ATTENDING A PERFORMANCE of this new drama by Christopher Shinn is something like watching a traffic accident in slow motion—and I mean that in the best way. You watch the cars coming at wrong angles in utter fascination and wish you could do something to stop the inevitable crash. But you are paralyzed in your role as observer and must simply let the disaster happen.
Dying City is played in the round on a large square platform that through the course of the play’s uninterrupted ninety minutes makes a full 360 degree turn, a device that produces quite literally a continually shifting point of view. The play is a creepily intimate examination of a young widow, Kelly, who’s about to pack up and move from her apartment. She is unexpectedly visited by her brother-in-law, Peter, a self-involved gay actor who is also his dead brother’s twin. Playwright Christopher Shinn gives us a two-actor play with three characters, each scene shifting between the night of Peter’s unexpected visit to Kelly in 2005 and the eve of her husband Craig’s departure for the war in Iraq in 2004.
Pablo Schreiber, so affecting last year in the revival of Clifford Odets’ Awake and Sing, does double duty here in a subtle but incisive shift from Peter, all stumbling apologies for his surprise visit mixed with career-climbing single-mindedness, and Craig, a man bedeviled by private demons who seems to be leaving his past, his country, and his wife behind all in one fell swoop.
Rebecca Brooksher, a relative newcomer, is a lovely wan and willowy blond given the equally tough role of responding on multiple levels to two identical-looking but otherwise significantly different brothers. From the start, we sense her deep misgivings about Peter’s unexpected intrusion into her private misery, though it will take the full length of the play for her to express this. We might well question the passive tendencies in Shinn’s Kelly, for we learn she is a psychotherapist, a woman experienced enough to interpret human behavior and foibles but, it would seem, too stunned by grief to express her own needs or to make her own demands until quite late in the play. While our sympathies are with her, Kelly withholds so much, as Craig and Peter do from her, that some may well lose patience.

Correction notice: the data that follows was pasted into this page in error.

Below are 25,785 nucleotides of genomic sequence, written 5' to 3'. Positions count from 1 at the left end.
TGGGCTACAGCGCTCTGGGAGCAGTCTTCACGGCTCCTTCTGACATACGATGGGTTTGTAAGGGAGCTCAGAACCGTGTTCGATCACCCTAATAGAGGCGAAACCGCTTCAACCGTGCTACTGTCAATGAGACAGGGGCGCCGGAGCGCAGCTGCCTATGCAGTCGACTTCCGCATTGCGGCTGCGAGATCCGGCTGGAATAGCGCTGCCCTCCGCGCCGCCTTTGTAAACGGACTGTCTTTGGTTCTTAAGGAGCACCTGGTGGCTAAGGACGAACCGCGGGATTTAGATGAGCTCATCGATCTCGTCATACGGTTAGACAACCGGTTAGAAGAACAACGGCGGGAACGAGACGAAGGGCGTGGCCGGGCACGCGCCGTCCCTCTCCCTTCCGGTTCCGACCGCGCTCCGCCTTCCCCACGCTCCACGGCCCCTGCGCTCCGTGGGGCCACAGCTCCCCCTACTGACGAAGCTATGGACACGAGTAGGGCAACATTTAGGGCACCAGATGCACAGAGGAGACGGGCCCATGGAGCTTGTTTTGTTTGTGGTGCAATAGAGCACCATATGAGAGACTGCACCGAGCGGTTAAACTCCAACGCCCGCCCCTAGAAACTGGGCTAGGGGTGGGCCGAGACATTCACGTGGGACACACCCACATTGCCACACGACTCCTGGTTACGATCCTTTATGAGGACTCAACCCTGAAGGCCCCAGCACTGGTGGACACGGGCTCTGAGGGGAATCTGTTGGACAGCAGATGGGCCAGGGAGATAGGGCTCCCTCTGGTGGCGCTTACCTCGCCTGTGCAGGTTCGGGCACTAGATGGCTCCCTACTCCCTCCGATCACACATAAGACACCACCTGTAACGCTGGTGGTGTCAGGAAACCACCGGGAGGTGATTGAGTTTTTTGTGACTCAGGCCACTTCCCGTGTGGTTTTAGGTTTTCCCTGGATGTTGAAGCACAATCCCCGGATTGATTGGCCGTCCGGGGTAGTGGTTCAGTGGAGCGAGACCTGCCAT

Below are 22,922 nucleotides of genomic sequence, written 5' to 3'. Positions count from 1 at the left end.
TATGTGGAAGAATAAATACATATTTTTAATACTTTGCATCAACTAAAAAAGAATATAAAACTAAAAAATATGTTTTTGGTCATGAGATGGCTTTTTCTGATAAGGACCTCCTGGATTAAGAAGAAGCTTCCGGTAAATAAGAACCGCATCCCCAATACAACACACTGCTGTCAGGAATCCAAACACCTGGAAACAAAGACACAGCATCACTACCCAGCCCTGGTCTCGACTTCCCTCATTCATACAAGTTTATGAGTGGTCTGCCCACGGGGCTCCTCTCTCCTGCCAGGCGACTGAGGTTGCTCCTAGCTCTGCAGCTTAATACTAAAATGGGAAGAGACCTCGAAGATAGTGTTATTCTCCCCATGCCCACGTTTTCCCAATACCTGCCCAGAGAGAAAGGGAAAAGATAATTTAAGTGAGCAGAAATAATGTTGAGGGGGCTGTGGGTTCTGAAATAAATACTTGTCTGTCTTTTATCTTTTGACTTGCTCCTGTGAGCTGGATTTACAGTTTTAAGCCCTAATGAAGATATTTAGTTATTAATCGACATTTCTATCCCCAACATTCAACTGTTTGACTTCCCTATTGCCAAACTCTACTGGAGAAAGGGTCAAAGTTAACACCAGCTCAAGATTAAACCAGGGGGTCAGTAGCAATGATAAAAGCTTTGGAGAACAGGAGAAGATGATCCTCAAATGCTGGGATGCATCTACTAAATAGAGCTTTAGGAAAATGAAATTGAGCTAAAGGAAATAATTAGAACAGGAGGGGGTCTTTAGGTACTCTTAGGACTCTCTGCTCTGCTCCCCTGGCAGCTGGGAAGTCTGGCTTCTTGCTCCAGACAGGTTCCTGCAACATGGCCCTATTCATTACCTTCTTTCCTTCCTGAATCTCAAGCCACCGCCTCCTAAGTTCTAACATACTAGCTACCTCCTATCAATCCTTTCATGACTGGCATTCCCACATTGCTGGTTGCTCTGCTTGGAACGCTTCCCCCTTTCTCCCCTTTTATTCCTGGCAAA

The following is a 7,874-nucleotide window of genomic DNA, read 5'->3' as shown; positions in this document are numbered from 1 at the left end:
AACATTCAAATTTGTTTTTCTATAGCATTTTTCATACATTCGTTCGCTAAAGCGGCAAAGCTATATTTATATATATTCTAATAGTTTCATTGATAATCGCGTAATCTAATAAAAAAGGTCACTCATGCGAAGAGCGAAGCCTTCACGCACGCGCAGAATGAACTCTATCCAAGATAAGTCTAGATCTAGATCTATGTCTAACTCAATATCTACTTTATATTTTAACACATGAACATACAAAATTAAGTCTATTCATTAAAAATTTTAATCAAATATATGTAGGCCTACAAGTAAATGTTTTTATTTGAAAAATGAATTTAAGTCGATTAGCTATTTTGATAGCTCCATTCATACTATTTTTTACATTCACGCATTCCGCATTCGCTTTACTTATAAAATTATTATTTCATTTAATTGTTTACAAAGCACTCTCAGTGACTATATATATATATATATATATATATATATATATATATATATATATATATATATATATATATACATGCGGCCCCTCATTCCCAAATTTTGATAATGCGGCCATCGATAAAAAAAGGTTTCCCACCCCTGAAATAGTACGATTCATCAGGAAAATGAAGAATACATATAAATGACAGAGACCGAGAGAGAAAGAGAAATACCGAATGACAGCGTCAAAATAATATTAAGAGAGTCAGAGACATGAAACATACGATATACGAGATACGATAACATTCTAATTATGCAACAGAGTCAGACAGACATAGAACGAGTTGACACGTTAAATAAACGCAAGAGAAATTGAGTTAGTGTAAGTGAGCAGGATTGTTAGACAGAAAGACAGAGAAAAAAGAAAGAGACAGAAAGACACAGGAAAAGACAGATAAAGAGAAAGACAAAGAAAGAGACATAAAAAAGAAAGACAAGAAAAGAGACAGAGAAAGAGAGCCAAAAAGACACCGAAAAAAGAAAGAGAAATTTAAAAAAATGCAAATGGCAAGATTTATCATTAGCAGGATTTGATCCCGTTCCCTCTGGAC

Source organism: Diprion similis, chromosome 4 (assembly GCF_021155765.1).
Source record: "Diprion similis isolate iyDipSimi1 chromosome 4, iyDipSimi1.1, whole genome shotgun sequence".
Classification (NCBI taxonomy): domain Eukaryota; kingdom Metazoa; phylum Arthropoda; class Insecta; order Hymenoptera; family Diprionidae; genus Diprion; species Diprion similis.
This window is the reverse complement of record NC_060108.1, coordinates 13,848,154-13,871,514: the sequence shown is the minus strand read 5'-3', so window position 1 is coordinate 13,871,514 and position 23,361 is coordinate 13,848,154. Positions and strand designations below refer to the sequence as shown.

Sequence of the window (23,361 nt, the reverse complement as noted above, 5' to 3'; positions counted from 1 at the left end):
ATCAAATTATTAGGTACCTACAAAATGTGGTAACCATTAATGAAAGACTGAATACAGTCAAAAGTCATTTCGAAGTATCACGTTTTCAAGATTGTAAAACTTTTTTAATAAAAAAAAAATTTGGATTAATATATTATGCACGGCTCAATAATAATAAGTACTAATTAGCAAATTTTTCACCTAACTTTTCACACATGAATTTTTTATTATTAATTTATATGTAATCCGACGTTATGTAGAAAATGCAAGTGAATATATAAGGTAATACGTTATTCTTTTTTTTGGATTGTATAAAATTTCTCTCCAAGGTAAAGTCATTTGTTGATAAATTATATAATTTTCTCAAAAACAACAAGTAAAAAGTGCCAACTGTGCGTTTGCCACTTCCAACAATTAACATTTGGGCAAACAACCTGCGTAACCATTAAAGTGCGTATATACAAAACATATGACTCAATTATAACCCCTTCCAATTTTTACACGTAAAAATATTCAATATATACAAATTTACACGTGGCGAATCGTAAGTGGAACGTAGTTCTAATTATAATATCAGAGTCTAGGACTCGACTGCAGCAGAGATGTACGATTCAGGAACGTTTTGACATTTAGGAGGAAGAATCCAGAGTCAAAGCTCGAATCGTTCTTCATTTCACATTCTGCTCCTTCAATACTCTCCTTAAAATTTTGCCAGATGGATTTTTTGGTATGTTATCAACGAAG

Shinn uses his mirrored time structure to peel the onion of his character’s wounded relationships. What is slowly revealed is a fractured marriage beset by deceit that Craig is leaving behind, and the wary, even manipulative neediness that underlies Peter’s desire to reconnect to his widowed sister-in-law, perhaps absolving him of his own guilt about his straight twin, whom he alternately admired and feared.
Shinn’s dialogue is admirably authentic, indeed disturbingly so. It gives us the fumbling rhetorical feints of people who use indirection to expose themselves. And the director, James Macdonald, an Associate Director at London’s Royal Court, lets his actors play the silences with inchoate tensions worthy of Pinter.
There is no doubt that the slow revelations of emotional cruelty that each of these three has had inflicted on them in their childhoods, or that they have since visited upon one another, accounts for a disturbing evening in the theater. Still, there is a lingering sense of missed opportunity; a fair amount of what we learn is revealed in parcels of exposition about the past rather than as fully dramatized moments played before us on that incrementally revolving stage. Likewise the use of the Iraq War and the events of 9/11 in Dying City, intended no doubt to underscore the play’s themes of lies and self-deception, provide relatively thin stilts for the action rather than a sturdy foundation.
None of these misgivings finally diminishes the gravity of Shinn’s mission, nor breaks the spell of watching this nocturnal car wreck. Two young actors give three very fine performances, and a young playwright gives us intimations of still greater achievements to come.